After Randy fires those first two shots he uses sabots and Blackhorn 209. Now you will see the true performance of our 209 conversion kit: It shoots and works well. And that rifle is not a ringer... its just my deer rifle with a simple fixed 4 power scope. It is the same rifle my dad gave me over 12 years ago. Also, Randy is not shooting my primer/load/bullet/sabot combo, so its not even sighted in for that load!
Note the lack of blow back on the sides of the primer randy shows in the video. I tuned that breech plug to feed and seal the CCI's I use in the rifle. Randy used Winchester and Federal primers. Each brand will vary a little and seal in a little differently. I use and recommend CCI, but you are free to chose what you like.
You can read his write up here:
To see the same rifle with CCI's, 120Gr Blackhorn209, 44 cal 240gr XTP's, green sabots, and zero blow back check out this video: https://youtu.be/ELohSHuJkGA
I, just like every shooter I know, grew up shooting smokeless powder.
Other than accompanying my dad to the range and again on a very frigid muzzle-loader hunt one December (before I was old enough to hunt on my own), I didn't really have any exposure to black powder rifles. And besides my dad used Pyrodex so that wasn't a real black powder experience... according to the purists I knew.
Black powder was just a footnote in my hunter safety class. My first interaction with 'real' black powder was when I took my model rockets to my Grandfather's farm. Yup, that’s Badger Ridge. We were having trouble getting consistent ignition on the rockets via the standard “solar igniters”. My Grandfather told me to hold on; he’d be back. He left me and the rest of the family in the hay field with all the gear I hauled up. He came back with a tin of FFG Goex, filled the rocket nozzle with it, inserted the solar igniter and sealed it with some scotch tape. My problems with consistent ignition on my model rockets was solved with a bit of Grandpa's extra smokey oomph! Too bad my mom wouldn't let me do that anywhere else but at Badger Ridge. My Grandpa also was known to have saltpeter and blasting cap solutions to stubborn stumps.
(But as usual I digress, and am forced to put in some sort of disclaimer: Badger Ridge does not recommend nor condone the use of flammable firearms propellants for purposes out side of the legal purpose they were designed for. Always follow the manufacture's instructions and all safe practices... OK I feel better now.)
Before I shot my first muzzle-loader I had put thousands upon thousands of smokeless rounds down range. Albeit most were .22LR via my participation as a small bore competitor; I did my share of shooting service rifle as well. All those rifles got cleaned regularly with standard gun cleaning products. So when I found out I had to use soap, water, and stuff that smelled like wintergreen to clean and protect my muzzle-loader I had a bit of an adjustment to make. But I did it; I made up a special muzzle loader tool kit with all the necessities so that I could grab it and be certain I had what I needed to take care of my 700MLS.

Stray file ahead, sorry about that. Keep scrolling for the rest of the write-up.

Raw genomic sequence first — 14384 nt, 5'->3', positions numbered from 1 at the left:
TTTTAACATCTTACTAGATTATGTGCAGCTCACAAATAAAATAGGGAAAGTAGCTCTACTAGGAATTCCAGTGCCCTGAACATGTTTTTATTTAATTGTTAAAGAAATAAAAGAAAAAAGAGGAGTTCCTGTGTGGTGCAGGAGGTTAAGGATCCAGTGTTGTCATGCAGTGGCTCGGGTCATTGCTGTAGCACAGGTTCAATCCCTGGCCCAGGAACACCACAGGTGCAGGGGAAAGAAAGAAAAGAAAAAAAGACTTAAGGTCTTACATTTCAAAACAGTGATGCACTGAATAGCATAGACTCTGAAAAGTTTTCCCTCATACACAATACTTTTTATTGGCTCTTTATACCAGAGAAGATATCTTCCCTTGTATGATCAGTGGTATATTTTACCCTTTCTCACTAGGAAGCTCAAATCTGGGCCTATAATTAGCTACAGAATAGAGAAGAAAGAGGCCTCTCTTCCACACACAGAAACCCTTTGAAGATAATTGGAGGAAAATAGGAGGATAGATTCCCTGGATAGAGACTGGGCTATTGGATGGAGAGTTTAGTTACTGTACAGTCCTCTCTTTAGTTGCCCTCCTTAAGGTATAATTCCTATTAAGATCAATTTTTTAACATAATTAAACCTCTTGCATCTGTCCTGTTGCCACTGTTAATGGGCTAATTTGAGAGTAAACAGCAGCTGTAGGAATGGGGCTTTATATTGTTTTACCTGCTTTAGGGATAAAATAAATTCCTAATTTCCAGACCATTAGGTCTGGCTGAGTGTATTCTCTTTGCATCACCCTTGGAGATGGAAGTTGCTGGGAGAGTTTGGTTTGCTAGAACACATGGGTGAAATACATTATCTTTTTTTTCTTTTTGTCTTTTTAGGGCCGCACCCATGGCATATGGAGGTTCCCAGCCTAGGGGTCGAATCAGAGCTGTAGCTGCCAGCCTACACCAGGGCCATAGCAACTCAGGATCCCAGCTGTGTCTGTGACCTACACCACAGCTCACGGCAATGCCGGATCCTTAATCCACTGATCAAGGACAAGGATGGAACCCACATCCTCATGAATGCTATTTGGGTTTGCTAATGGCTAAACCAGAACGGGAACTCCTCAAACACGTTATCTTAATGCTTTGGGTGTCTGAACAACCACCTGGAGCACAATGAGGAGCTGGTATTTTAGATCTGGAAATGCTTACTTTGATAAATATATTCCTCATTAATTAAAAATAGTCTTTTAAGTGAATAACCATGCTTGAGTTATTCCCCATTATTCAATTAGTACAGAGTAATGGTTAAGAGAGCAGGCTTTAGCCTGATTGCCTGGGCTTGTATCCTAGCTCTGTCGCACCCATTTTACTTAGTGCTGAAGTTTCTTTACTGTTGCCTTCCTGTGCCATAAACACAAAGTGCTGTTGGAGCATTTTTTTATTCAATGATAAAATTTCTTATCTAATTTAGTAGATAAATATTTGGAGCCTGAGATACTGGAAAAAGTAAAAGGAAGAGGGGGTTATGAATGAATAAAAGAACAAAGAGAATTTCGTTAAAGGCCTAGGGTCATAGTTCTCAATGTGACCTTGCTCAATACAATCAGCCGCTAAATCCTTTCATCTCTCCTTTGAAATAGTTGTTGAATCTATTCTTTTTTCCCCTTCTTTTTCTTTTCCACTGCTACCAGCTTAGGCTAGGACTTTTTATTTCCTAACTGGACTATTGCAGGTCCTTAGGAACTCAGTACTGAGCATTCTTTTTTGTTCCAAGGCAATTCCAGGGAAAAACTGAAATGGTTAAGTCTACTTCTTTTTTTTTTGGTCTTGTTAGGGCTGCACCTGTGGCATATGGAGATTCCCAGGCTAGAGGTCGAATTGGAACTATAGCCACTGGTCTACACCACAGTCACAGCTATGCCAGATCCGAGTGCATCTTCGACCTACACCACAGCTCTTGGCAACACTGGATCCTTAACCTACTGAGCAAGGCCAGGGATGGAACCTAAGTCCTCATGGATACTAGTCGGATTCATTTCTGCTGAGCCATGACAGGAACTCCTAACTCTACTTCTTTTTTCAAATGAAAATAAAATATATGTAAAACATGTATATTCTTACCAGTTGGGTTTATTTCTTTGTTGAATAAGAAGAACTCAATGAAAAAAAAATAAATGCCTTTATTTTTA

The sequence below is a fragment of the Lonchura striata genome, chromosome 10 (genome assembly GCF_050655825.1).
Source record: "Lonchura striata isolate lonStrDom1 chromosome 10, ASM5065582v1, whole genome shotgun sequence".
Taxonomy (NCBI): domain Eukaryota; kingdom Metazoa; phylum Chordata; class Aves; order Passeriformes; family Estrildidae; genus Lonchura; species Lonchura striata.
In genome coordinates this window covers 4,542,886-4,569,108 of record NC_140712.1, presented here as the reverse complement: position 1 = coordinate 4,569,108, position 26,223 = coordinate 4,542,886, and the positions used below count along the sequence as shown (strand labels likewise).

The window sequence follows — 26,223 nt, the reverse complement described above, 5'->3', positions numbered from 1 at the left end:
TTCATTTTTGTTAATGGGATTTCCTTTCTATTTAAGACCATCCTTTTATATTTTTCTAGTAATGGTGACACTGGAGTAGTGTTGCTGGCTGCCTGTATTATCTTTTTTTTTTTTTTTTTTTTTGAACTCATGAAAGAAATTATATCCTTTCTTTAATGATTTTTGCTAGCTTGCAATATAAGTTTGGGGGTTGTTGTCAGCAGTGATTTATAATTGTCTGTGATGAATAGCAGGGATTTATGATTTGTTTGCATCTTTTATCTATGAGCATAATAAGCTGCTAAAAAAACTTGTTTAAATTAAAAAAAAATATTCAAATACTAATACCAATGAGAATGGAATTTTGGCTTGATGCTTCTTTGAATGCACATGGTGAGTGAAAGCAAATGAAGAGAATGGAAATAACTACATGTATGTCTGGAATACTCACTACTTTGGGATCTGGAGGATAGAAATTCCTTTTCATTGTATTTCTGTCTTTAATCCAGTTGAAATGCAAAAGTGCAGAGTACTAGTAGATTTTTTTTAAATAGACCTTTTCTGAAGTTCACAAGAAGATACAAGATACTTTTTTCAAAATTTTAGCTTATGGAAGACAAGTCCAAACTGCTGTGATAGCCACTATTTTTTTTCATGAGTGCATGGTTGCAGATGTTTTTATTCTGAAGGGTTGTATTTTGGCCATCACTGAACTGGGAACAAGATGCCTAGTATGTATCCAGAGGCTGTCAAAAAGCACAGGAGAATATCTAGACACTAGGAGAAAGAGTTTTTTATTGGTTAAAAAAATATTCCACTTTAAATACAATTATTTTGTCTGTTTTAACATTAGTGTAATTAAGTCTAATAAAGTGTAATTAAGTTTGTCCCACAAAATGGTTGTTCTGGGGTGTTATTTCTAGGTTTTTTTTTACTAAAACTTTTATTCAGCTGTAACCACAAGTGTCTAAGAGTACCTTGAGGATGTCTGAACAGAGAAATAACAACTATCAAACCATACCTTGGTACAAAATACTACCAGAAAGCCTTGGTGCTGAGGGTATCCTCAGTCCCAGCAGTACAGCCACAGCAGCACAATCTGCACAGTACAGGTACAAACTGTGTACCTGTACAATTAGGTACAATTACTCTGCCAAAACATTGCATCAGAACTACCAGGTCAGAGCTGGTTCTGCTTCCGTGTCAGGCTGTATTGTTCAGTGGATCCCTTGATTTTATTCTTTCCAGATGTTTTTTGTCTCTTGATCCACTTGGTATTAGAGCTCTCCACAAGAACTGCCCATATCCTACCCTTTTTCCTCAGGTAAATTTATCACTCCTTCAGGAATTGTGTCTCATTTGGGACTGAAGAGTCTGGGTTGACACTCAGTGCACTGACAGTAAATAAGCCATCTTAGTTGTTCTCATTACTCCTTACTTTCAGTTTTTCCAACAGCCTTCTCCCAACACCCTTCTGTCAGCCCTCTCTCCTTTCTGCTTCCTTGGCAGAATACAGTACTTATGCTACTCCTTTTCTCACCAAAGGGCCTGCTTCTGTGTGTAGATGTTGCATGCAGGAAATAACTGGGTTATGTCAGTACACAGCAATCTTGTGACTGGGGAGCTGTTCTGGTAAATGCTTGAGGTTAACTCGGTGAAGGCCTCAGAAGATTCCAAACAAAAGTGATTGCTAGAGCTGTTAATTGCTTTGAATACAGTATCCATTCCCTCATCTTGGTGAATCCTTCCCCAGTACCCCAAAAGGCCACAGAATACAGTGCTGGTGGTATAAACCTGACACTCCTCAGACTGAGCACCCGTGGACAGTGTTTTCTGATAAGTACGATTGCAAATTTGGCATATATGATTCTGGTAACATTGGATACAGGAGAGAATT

I smelled the stink of Pyrodex with my dad, and a similar but weaker stink when I first started muzzle loading on my own with Triple Seven. I never got nostalgic about the stink and non petroleum based cleaners I put to work on cleaning my rifle. To me shooting should smell like nitro cellulose (smokeless powder). So while I never got nostalgic on the stink, I will admit I thought about rubbing bore butter on to 'freshen' myself after a few days of hunting.
I honestly found it difficult to clean with soap and water at the more rustic hunt camps. It down right sucked to get all wet when it was so cold outside. I knew my breech loaders didn't need the urgent clean up, and could be made good with a few patches of Shooters choice or Hoppe's and bit of oil. That all changed, and things got back to normal once I discovered Blackhorn 209.
See, all other black powder substitutes that I know of use stinky chemistry that just doesn't work with modern petroleum based gun cleaners. Other black powder substitutes tend to have sulfur in them (which stinks) and need plain old soap and water to clean up.